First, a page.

How to pick out the right matting and frame for your picture...

How to pick out the right matting and frame for your picture...

March 11, 2019

Selecting the right mat-board and picture frame for your photograph or original painting is an art-form; it takes patience, a critical eye and a little imagination. But with a bit of practice and some of these helpful tips, you'll be able to dress up that picture of yours and make it pop...

The first thing I look at when picking out the mat-board is the dominant color in the artwork. In other words, the color that is used the most throughout the piece. Generally, I match the top mat to this color so that the matting does not detract from the art.

For example, observe the image of the poster below:

The color of the top mat is very similar to the deeper shadows of the poster print, if not slightly darker in order to draw the eye in towards the subject matter and make the art glow even more.

Notice the accent mat, beneath it. Sometimes a picture framer would choose one that might match the skin-tone of the woman but in this case, I chose one that brought out the softer blues throughout so that it complimented the background instead of detracting from her. And when choosing a frame for this particular one, I would instead, pick out a color like a warm cherry-wood to match the girl or even black to further compliment the rocks.

I used a very similar process for the Bird Lady:

Of course, every image, painting and photograph will pose a different challenge. But the purpose of selecting matting and picture frames beyond just to protect the art is also to enhance it.

I once had a customer who brought in a print she purchased along with a swatch of her couch and she insisted that the final frame job matched. So, I humored her for the next several minutes until I found matting that matched her furniture. It-was-HIDEOUS! Then I looked at her and asked: "So would you like to match the picture now?"

I suppose the point of that story is if you want your matting and framing to match your living room, then buy art that already matches your furniture.

It also helps to have two sets of eyes when framing up your picture, as was the case for my pastel "Creation". Fortunately, I already had a frame that matched the picture but was limited to a copper and kind of periwinkle blue matting. The others I had in stock just weren't cutting it. Now notice how the picture frame ties in closely with the center of the image. This was why I chose it because generally, that's what I go for.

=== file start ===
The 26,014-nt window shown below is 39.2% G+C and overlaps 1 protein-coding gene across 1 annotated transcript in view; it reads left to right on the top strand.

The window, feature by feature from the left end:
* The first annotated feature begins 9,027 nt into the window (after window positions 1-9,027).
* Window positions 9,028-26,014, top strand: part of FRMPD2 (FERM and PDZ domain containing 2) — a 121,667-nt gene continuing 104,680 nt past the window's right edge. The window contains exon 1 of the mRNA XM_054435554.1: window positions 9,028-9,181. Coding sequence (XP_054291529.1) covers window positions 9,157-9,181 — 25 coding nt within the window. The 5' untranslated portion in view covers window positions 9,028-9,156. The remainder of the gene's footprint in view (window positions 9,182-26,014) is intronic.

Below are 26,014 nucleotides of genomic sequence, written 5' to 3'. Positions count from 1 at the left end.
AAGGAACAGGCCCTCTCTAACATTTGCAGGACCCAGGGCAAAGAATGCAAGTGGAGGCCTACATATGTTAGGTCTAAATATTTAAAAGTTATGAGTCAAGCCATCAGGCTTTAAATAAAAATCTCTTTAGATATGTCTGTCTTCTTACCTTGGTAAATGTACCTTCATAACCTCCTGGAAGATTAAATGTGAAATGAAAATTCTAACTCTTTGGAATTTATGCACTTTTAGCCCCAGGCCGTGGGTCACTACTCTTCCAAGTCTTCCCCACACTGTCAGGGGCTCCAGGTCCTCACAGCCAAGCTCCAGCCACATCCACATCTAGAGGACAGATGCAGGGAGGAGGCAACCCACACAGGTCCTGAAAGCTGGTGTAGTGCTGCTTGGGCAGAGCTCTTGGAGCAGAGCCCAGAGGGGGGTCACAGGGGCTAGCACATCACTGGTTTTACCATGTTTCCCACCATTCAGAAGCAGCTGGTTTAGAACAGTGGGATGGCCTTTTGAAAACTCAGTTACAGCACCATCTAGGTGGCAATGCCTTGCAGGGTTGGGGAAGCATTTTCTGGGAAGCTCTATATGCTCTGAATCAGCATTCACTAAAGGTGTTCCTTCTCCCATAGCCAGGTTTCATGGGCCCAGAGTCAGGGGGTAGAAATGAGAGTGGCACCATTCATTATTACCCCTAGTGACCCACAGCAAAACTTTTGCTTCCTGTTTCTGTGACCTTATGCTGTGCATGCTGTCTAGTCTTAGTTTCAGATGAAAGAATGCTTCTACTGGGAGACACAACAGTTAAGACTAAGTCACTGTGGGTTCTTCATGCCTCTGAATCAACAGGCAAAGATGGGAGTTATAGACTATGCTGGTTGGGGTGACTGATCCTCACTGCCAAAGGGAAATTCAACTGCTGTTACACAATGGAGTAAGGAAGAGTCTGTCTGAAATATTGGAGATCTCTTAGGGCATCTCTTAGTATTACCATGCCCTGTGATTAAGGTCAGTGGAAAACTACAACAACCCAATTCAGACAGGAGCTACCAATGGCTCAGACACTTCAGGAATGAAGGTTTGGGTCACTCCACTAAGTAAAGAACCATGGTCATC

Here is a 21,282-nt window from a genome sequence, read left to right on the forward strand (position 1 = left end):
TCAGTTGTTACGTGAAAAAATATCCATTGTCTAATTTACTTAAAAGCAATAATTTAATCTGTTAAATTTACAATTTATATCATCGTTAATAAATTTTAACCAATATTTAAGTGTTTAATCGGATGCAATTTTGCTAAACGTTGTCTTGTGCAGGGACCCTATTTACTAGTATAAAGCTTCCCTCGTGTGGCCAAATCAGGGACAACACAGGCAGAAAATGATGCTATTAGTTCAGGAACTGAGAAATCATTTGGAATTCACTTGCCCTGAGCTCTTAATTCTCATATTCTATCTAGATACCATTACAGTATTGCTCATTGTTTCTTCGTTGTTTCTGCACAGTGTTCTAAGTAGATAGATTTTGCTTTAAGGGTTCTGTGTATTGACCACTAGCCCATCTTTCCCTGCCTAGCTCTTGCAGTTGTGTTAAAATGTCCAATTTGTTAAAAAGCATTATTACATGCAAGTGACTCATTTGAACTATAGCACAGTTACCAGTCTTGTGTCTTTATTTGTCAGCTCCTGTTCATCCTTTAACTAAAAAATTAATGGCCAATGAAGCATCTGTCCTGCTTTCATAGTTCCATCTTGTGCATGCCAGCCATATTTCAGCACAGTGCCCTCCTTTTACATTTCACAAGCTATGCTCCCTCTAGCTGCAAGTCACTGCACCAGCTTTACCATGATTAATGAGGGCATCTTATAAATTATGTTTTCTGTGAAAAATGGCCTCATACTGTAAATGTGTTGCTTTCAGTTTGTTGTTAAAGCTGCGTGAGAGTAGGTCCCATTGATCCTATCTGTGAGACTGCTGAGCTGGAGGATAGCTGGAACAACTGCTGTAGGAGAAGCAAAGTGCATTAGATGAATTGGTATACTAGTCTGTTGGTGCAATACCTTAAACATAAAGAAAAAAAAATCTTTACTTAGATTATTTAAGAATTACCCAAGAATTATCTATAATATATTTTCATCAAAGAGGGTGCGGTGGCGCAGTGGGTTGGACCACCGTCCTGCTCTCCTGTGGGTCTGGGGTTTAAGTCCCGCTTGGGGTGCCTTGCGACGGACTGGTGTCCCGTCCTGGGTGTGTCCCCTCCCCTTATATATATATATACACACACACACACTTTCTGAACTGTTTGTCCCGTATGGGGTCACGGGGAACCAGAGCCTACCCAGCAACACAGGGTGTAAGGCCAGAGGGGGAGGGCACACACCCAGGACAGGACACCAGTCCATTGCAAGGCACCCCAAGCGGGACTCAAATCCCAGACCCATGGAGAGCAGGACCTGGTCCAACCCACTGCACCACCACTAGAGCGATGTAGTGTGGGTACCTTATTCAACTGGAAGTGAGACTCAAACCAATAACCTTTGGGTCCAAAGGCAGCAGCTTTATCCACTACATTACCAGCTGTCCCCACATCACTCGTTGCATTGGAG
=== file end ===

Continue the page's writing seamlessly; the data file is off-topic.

Creation - Original Pastel

There were two ways I had decided to frame this up. The first, was to have the blue matting on top and the copper as the accent and the second was the other way around. But there were issues. One, was that the blue as a top mat would contrast with the picture frame, being a complimentary color and the other issue is that my second set of eyes insisted that he was right. I do agree that it turned out great but I still would like to see it the other way around.

Now here is another of my favorite ways for picking out colors for a picture...

As a professional artist, I always have my artwork either scanned or photographed for prints. The process takes some time, often several attempts before I go into production. Lately, I've even spent hours myself adjusting the colors with Cyberlink Photo Director in order to get the digital image exactly like the original. But, in the end I have a quality image with cropped, square corners.

Anyhow, if you have access to a decent digital image, you may want to bring it into a simple image editing program like paint and pick out mat colors, possibly even a picture frame from there.

That's the process I use when creating product images for my posters and often original art, too. I may already have a mat in stock, but it is more difficult to get a square photo of the matting than it is to create it from an editor.

Basically, the process is basically your image inside of two different colored rectangles. And then you can use the color picker to pick colors from your picture and instantly change the colors of the matting on your screen to match. (I may do a tutorial later)

And when all else fails, you can always use whites or blacks...

I hope you enjoyed this article. If you have any questions, feel free to ask. I've been matting and framing artwork for nearly two decades now so I plan on writing a follow up article to this one based on requests.


Some people may not know this but mat board is not used on canvas paintings and prints ;-)

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